The Verdict On Enhanced Interrogation Techniques

by Pejman Yousefzadeh on August 25, 2009

We have some evidence, as reported by Ed Morrissey, that EITs were useful in getting information from detainees, a point reinforced by a statement from former Vice President Cheney. As I have said and written in the past, I am against torture and waterboarding, and believe that FBI interrogation techniques–which stay away as much as possible from using force and coercion in order to extract answers–do more to give the U.S. valuable information than do techniques like waterboarding. Yes, I know that Morrissey states that the latest revelations contradict Ali Soufan’s arguments, but as Morrissey himself states, these revelations will not settle the issue, and it is unchallenged that Soufan was able to extract significant amounts of intelligence information from Abu Zubaydah and others without the use of torture. Indeed, Soufan’s record was impressive enough that he became a teacher for other interrogators.

When we waterboard, we run the risk that detainees will give us information that may not be true, but that was given in order to stop waterboarding, or other coercive applications of interrogation. Additionally, situations in which “torture”–defined as some form of painful interrogation–are appropriate, are exceedingly small in number and require such a confluence of circumstances as to make the use of torture impractical. If we dramatically expand the teaching and practice of interrogation methods used by the FBI, we will get the information we want, we will get it fast, we will get it accurate, and we won’t need to have this debate in the first place.

All of this having been written, I am interested in other points of view, which is why I am linking to the Morrissey and Cheney statements. I have problems with them, but this debate is not close to being complete, and so long as it goes on, it behooves those on either side to acknowledge points made by the other. For the record, nothing I have seen changes my belief that the expansion of FBI interrogation techniques–the likes of which were employed by people like Ali Soufan to great effect–is desirable if only to ensure that we don’t even need to have this discussion in the first place. The fact that those interrogation techniques are also exceedingly useful colors, of course, my willingness to advocate on their behalf.

  • johndeflumerijr

    The CIA is doing what they need to do in order to protect the United States! Torture is a necessary tool against the terrorist who want to kill all Americans!

    John DeFlumeri Jr

  • http://twitter.com/tnbn75 trung

    simply put torture does not work. no actionable intelligence was received through torture. take it from someone who spends his days eliciting answers from people on a daily basis. i share a trivial but personal piece of info about me you spill your guts on the floors. I use the stick threaten you or bring you pain at all you clam up its really that simple.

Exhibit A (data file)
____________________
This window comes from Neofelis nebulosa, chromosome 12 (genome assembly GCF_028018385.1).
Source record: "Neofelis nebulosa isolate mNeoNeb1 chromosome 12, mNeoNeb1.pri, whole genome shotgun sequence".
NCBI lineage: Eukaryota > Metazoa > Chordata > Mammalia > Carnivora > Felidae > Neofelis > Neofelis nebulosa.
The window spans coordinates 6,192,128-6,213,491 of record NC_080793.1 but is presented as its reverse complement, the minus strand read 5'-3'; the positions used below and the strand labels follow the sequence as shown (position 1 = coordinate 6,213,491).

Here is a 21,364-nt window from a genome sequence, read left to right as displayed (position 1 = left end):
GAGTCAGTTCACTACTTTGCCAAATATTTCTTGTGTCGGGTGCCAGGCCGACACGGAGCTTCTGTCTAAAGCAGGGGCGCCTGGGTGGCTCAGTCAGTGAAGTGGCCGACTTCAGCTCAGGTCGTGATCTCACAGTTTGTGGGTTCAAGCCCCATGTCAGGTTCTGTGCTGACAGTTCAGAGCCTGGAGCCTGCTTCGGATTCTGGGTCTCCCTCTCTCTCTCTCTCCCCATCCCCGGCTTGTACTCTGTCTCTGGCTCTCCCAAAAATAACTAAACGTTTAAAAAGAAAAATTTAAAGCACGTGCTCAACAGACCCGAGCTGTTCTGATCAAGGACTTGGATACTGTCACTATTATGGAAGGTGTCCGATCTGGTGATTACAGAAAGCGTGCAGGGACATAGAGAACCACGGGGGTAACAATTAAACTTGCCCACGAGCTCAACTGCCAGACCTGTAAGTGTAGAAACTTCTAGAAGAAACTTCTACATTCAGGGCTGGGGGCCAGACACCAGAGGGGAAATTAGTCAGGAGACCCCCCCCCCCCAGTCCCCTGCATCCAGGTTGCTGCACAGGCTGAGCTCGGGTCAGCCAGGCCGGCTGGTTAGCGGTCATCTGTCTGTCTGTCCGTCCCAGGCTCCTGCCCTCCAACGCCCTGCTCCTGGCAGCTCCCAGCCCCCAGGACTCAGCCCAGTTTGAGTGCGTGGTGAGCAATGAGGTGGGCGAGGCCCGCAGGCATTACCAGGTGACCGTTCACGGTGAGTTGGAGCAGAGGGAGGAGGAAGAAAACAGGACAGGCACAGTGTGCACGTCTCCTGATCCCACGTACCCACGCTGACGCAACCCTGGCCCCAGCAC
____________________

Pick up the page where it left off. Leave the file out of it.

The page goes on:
• CSBadeaux

    Horse-hockey.

    First, the “recently released memo documents” show quite the contrary.

    Second, the operational doctrine of every armed forces in the West is that torture does work, and that you will talk, and that you will tell the truth. (This is what SERE school teaches, and it's hardly alone.) The idea that people “say whatever they need to make the pain stop” is why torture is useless for extracting confessions. Every group that has ever used torture for more than recreation uses it as one of multiple information vectors — you cross-check what you get from torture, and if the tortured lies, you torture him worse. This has nothing to do with the moral aspect of it, and everything to do with the experience.

    Third, that leads to the last fallacy: No one uses a single information vector. The idea that sweet-talking or torture or brain probes or anything are a magical bullet is wishful thinking of the highest order. Sweet talking produces lies mixed with truth. Torture produces terrified guesses mixed with truth. Brain probes — which we reserve for use on Ron Paul followers — melt brains.

  • http://twitter.com/tnbn75 trung

    simply put torture does not work. the recently released memo documents clearly that no actionable intelligence was received through torture. take it from someone who spends his days eliciting answers from people on a daily basis. i share a trivial but personal piece of info about me you spill your guts on the floors. I use the stick threaten you or bring you pain at all you clam up its really that simple.

  • CSBadeaux

    Horse-hockey.

    First, the “recently released memo documents” show quite the contrary.

    Second, the operational doctrine of every armed forces in the West is that torture does work, and that you will talk, and that you will tell the truth. (This is what SERE school teaches, and it's hardly alone.) The idea that people “say whatever they need to make the pain stop” is why torture is useless for extracting confessions. Every group that has ever used torture for more than recreation uses it as one of multiple information vectors — you cross-check what you get from torture, and if the tortured lies, you torture him worse. This has nothing to do with the moral aspect of it, and everything to do with the experience.

    Third, that leads to the last fallacy: No one uses a single information vector. The idea that sweet-talking or torture or brain probes or anything are a magical bullet is wishful thinking of the highest order. Sweet talking produces lies mixed with truth. Torture produces terrified guesses mixed with truth. Brain probes — which we reserve for use on Ron Paul followers — melt brains.

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